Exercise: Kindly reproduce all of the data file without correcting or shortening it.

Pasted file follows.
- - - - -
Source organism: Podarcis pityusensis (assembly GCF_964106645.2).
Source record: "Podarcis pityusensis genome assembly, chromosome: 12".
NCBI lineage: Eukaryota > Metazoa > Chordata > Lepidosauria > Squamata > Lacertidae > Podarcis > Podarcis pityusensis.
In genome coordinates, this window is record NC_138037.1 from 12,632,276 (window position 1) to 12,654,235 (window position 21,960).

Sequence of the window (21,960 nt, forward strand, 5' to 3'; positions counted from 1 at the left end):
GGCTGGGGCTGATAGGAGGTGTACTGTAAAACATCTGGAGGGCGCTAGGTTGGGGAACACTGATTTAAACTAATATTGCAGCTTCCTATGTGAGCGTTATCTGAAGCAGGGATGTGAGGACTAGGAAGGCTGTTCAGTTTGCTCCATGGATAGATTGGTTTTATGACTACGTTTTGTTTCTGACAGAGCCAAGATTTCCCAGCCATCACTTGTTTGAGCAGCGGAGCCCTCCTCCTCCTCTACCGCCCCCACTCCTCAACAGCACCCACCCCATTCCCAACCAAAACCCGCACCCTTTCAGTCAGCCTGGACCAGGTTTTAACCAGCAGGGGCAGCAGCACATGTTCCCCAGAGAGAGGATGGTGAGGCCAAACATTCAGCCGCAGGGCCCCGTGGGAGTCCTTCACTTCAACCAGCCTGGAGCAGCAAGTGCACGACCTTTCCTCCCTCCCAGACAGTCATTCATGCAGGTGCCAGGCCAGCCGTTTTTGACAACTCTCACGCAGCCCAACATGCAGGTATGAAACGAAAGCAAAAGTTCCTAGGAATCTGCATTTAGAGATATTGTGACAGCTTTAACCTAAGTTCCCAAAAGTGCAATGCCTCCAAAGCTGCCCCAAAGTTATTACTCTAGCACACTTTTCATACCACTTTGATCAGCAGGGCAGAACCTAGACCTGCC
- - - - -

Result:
Source organism: Podarcis pityusensis (assembly GCF_964106645.2).
Source record: "Podarcis pityusensis genome assembly, chromosome: 12".
NCBI lineage: Eukaryota > Metazoa > Chordata > Lepidosauria > Squamata > Lacertidae > Podarcis > Podarcis pityusensis.
In genome coordinates, this window is record NC_138037.1 from 12,632,276 (window position 1) to 12,654,235 (window position 21,960).

Sequence of the window (21,960 nt, forward strand, 5' to 3'; positions counted from 1 at the left end):
GGCTGGGGCTGATAGGAGGTGTACTGTAAAACATCTGGAGGGCGCTAGGTTGGGGAACACTGATTTAAACTAATATTGCAGCTTCCTATGTGAGCGTTATCTGAAGCAGGGATGTGAGGACTAGGAAGGCTGTTCAGTTTGCTCCATGGATAGATTGGTTTTATGACTACGTTTTGTTTCTGACAGAGCCAAGATTTCCCAGCCATCACTTGTTTGAGCAGCGGAGCCCTCCTCCTCCTCTACCGCCCCCACTCCTCAACAGCACCCACCCCATTCCCAACCAAAACCCGCACCCTTTCAGTCAGCCTGGACCAGGTTTTAACCAGCAGGGGCAGCAGCACATGTTCCCCAGAGAGAGGATGGTGAGGCCAAACATTCAGCCGCAGGGCCCCGTGGGAGTCCTTCACTTCAACCAGCCTGGAGCAGCAAGTGCACGACCTTTCCTCCCTCCCAGACAGTCATTCATGCAGGTGCCAGGCCAGCCGTTTTTGACAACTCTCACGCAGCCCAACATGCAGGTATGAAACGAAAGCAAAAGTTCCTAGGAATCTGCATTTAGAGATATTGTGACAGCTTTAACCTAAGTTCCCAAAAGTGCAATGCCTCCAAAGCTGCCCCAAAGTTATTACTCTAGCACACTTTTCATACCACTTTGATCAGCAGGGCAGAACCTAGACCTGCC